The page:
What you put into your body matters even more than you might think.Starting with your next meal, you can take some control today in minimizing your risk of cancer just by paying attention to the food you eat.
A phenomenon called epigenetics is at play here. Epigenetics is the study of changes in gene expression, caused by mechanisms other than changes in our underlying DNA sequences. In English, that means that each of us has DNA in all of our genes that we inherit from our parents. We get what we get. But we can change some of how these genes work by manipulating other outside factors-factors such as food! Seriously, what you eat can affect your genes. That's epigenetics.
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Research, both in the laboratory and in the clinical setting, has shown how foods can affect gene expression. For example, in the lab, Nobuyuki Kikuno et al* have shown that phytoestrogens such as genistein (a chemical in soy) may be chemoprotective in prostate cancer (that means they protect against it). Prostate cancer is very similar to breast cancer; both are in the class of cancers called adenocarcinoma. And in the clinical setting, Dean Ornish** and his team recently demonstrated that gene expression was altered in a group of men with prostate cancer who were actively participating in an intensive nutritional and lifestyle intervention.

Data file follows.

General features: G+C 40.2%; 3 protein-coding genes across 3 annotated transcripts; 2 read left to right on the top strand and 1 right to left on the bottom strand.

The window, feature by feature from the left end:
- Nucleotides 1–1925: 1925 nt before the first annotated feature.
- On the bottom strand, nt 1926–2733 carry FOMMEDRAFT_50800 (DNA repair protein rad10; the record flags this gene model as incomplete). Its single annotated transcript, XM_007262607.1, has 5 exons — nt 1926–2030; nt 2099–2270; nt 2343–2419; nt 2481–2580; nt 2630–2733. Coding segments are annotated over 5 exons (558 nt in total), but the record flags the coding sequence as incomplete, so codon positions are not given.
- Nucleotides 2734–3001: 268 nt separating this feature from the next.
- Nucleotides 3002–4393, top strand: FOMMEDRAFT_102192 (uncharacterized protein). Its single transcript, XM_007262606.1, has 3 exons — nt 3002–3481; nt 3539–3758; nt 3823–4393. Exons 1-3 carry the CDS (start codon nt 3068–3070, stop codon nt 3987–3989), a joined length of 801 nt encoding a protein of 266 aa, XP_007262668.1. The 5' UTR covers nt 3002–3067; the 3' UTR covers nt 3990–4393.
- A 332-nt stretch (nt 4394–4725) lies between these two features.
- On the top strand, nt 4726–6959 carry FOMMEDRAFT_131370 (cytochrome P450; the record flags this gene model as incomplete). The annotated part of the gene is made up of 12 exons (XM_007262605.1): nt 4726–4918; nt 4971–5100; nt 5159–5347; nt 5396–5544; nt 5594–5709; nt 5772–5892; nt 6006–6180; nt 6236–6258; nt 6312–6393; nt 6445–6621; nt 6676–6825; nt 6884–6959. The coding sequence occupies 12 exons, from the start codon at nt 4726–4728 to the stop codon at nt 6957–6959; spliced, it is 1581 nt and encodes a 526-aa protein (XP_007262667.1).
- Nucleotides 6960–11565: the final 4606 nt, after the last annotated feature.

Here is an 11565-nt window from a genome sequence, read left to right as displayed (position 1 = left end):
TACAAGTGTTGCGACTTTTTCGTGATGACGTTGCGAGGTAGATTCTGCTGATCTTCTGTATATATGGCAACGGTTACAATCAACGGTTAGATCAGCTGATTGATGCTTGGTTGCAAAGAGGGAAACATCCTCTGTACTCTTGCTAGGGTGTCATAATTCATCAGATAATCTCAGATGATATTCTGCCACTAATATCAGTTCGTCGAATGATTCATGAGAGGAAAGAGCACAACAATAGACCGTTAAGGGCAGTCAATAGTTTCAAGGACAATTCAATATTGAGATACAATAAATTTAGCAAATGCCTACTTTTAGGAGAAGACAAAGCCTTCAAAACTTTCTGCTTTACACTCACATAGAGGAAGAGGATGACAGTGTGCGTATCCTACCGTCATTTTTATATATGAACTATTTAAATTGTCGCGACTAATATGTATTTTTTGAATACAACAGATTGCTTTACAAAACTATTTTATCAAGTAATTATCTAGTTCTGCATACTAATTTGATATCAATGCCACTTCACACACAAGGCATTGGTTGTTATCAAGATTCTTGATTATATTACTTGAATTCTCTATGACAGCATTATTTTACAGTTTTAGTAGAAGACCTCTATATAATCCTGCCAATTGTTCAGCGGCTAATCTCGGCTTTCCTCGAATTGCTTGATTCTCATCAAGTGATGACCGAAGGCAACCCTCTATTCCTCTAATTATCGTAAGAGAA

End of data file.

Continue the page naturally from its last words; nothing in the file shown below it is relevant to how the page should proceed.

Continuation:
Looking at all this evidence, it's possible that you can turn on and off genes that affect your risk of cancer just by the types of food that you eat. How cool is that?! It's so empowering.
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Foods that reduce inflammation can help to reduce your risk of chronic diseases, including cancer. So this month, make a pledge to eat more of these antioxidant, gene-changing and cancer-fighting foods:
- Broccoli and other cruciferous vegetables
- Oranges and other fruits high in vitamin C
- Salmon and other food high in omega-3s
- Berries such as raspberries and blueberries
- Herbs and seasonings (so you can cut back on salt, too!), including curry, ginger and garlic